Review by Derrick Carter
Running Time: 1 hour 54 minutes
MPAA Rating: R for Language throughout, Drug Use and some Sexual References
Directed by: Todd Phillips
Written by: Stephen Chin, Todd Phillips & Jason Smilovic
(based on the book ARMS AND THE DUDES by Guy Lawson)
Starring: Jonah Hill, Miles Teller, Ana de Armas, J.B. Blanc, Kevin Pollak, Bradley Cooper & Barry Livingston
After directing eight sex comedies and a few documentaries, director Todd Phillips takes a hard left turn into true-crime/political territory with WAR DOGS. This film is based on the true story of Efraim Diveroli and David Packouz, though details have been changed and exaggerated to make a more interesting movie. The film’s strongest elements are its story, the chemistry between Jonah Hill and Miles Teller, and a manic energy that keeps things interesting. However, this movie occasionally suffers from trying too hard to replicate the style of a Martin Scorsese crime flick and never fully becoming as great as it could have been.
David Packouz (Miles Teller) is going nowhere in life. His job as a massage therapist barely pays the bills and attempts to start up his own business have drastically failed. Low on cash and with a child on the way, David reunites with former friend Efraim Diveroli (Jonah Hill), who makes bank as an international arms dealer. David is intoxicated by Efraim’s lavish lifestyle and soon becomes his business partner. However, things get complicated when the two young dudes find themselves in over their heads with dangerous people and the U.S. government. What follows is lots of cash, cocaine, bullets, and illegal activities that forced the U.S. Army to reexamine its contracting procedures.
The premise of WAR DOGS sounds like a lot to take in. After all, what if you know next to nothing about defense contracts? Well, have no fear because the script (written by three people, including Phillips) gently takes the viewer by the hand and lays out details in an easy-to-understand manner. We are also shown how illegal dealings and shady business practices can easily be made behind the curtains. WAR DOGS doesn’t tackle all of this as light-hearted comedic fodder (as the trailers suggest), because the film may cause audience members to think long and hard about what they’ve seen afterwards.
As you might imagine, David and Efraim aren’t good people. The film knows this and makes that clear. We’re watching scumbags get away with doing scumbag things, until it all comes crashing down on their heads. Miles Teller is somewhat sympathetic as David, because he has a family to provide for and seems like the more level-headed nice guy of the two. Jonah Hill is an out-and-out asshole as Efraim. This coke-snorting, back-stabbing, morally bankrupt stain of a human being represents everything that’s wrong with this world….and he also has an obnoxious laugh. Efraim is someone who will take advantage of anything and anyone to make a few extra bucks and Hill plays him to perfection.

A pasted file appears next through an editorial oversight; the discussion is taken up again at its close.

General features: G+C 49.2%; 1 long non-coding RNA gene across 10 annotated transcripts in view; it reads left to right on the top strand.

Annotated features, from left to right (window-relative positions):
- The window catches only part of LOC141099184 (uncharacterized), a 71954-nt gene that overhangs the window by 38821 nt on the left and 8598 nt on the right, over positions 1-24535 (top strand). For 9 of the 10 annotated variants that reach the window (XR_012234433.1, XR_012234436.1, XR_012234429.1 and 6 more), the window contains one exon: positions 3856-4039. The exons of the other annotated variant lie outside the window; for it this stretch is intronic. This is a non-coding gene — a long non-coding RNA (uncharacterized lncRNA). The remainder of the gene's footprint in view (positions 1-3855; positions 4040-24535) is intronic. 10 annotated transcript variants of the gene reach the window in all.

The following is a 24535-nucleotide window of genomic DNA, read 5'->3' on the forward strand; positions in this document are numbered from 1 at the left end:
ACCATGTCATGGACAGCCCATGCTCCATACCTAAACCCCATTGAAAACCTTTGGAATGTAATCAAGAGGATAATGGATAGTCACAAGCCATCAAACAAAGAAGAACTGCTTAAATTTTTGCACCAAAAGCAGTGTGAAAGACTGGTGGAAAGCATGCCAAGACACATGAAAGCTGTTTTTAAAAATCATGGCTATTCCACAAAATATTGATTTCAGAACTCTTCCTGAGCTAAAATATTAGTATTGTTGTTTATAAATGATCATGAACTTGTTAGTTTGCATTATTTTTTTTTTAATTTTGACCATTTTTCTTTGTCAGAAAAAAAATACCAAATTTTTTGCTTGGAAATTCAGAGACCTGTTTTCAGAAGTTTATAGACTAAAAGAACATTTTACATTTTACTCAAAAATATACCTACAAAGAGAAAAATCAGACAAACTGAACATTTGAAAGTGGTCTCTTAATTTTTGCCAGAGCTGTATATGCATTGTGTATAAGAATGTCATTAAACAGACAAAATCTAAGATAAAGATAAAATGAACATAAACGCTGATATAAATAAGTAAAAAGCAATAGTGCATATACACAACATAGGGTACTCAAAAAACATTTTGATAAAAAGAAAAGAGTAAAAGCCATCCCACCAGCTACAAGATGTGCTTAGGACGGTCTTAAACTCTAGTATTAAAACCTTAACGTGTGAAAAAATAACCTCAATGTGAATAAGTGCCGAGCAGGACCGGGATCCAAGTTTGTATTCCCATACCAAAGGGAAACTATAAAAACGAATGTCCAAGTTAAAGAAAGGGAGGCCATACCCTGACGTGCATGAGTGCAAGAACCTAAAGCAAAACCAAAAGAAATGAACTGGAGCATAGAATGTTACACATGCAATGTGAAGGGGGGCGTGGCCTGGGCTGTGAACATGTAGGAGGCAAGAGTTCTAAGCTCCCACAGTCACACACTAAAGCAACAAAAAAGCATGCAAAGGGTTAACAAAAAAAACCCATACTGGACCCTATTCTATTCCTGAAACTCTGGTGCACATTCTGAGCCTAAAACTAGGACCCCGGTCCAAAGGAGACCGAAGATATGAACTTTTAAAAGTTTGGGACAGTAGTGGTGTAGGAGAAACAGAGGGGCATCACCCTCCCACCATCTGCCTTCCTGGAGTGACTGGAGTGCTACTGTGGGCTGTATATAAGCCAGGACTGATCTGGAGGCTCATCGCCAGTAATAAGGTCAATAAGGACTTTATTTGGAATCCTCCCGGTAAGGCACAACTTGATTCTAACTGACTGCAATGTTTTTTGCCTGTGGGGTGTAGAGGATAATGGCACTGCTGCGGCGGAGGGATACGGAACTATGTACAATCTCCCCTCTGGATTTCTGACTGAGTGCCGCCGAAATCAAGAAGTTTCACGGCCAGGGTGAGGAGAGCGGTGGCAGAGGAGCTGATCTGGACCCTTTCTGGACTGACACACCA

As for the supporting cast, there are only three big recurring faces. Ana de Armas (one of the most beautiful women alive) puts in a solid performance as David’s innocent wife. Her relationship is deeply affected by her husband’s newfound career, though she doesn’t exactly get a ton of screen time to show that. The focus is more on the international arms dealing and crimes, whereas David’s personal life is just a subplot. Bradley Cooper plays a threatening guy who works from shadowy places. Cooper is fantastic in the part, but doesn’t receive more than five brief scenes. For those five moments, he completely steals the show. Kevin Pollak is a welcome presence as a local businessman with ties to Efraim and David.
WAR DOGS has a very interesting story and Todd Phillips attempts to execute it with grandiose style, though this doesn’t come off entirely successful. Phillips tries too hard to replicate a Scorsese-crime flick. For example, the movie uses voiceover narration from Miles Teller which isn’t exactly uncommon…but also accompanies this with frequent freeze frames to character’s faces. It’s obvious that Phillips was trying to do GOODFELLAS and CASINO, but with international arms dealing. It sounds great in theory, but the style is unnecessarily forced. The film also has title cards with quotes of dialogue that seem more distracting and pretentious as opposed to cool and artsy.
WAR DOGS is hindered by its wannabe Scorsese style and never becomes as great as it should be. The performances are solid across the board. Some scenes are humorous, while other plot developments are shocking (especially if you don’t know the true story). The pacing moves quickly and never gives the viewer time to get bored. I was interested and entertained throughout. Even if the film never reaches its full potential, one fantastic scene perfectly sums up this entire movie. As the greedy millionaire arms dealers frantically drive away from gunfire, a brave band of underpaid soldiers rush into eliminate the threat. As David and Efraim gleefully dance in the truck, a passing soldier angrily glares and flips them off. That about says it all, right there.